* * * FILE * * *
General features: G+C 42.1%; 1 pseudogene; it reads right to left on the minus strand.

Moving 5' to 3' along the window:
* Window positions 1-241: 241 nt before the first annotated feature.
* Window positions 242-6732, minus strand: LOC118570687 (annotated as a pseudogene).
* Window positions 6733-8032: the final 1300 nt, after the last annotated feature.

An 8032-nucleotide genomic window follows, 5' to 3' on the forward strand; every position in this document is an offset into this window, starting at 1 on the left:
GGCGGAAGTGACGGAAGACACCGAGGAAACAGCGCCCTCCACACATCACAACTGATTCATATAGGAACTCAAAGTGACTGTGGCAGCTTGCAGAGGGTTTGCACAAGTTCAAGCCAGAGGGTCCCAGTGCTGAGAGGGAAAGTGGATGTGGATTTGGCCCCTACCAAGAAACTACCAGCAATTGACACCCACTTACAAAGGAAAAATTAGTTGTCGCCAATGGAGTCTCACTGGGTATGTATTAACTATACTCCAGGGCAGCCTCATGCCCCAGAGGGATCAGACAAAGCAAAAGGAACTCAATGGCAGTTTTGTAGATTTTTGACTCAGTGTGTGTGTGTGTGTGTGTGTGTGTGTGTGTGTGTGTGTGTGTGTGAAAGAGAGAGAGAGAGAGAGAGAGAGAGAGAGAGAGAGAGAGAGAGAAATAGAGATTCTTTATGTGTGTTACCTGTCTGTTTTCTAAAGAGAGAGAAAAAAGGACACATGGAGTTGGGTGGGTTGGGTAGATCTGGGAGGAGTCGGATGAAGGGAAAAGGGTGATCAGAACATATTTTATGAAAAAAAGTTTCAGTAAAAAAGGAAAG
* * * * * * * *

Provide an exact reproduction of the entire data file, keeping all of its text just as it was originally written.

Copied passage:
General features: G+C 42.1%; 1 pseudogene; it reads right to left on the minus strand.

Moving 5' to 3' along the window:
* Window positions 1-241: 241 nt before the first annotated feature.
* Window positions 242-6732, minus strand: LOC118570687 (annotated as a pseudogene).
* Window positions 6733-8032: the final 1300 nt, after the last annotated feature.

An 8032-nucleotide genomic window follows, 5' to 3' on the forward strand; every position in this document is an offset into this window, starting at 1 on the left:
GGCGGAAGTGACGGAAGACACCGAGGAAACAGCGCCCTCCACACATCACAACTGATTCATATAGGAACTCAAAGTGACTGTGGCAGCTTGCAGAGGGTTTGCACAAGTTCAAGCCAGAGGGTCCCAGTGCTGAGAGGGAAAGTGGATGTGGATTTGGCCCCTACCAAGAAACTACCAGCAATTGACACCCACTTACAAAGGAAAAATTAGTTGTCGCCAATGGAGTCTCACTGGGTATGTATTAACTATACTCCAGGGCAGCCTCATGCCCCAGAGGGATCAGACAAAGCAAAAGGAACTCAATGGCAGTTTTGTAGATTTTTGACTCAGTGTGTGTGTGTGTGTGTGTGTGTGTGTGTGTGTGTGTGTGTGTGTGAAAGAGAGAGAGAGAGAGAGAGAGAGAGAGAGAGAGAGAGAGAGAGAAATAGAGATTCTTTATGTGTGTTACCTGTCTGTTTTCTAAAGAGAGAGAAAAAAGGACACATGGAGTTGGGTGGGTTGGGTAGATCTGGGAGGAGTCGGATGAAGGGAAAAGGGTGATCAGAACATATTTTATGAAAAAAAGTTTCAGTAAAAAAGGAAAG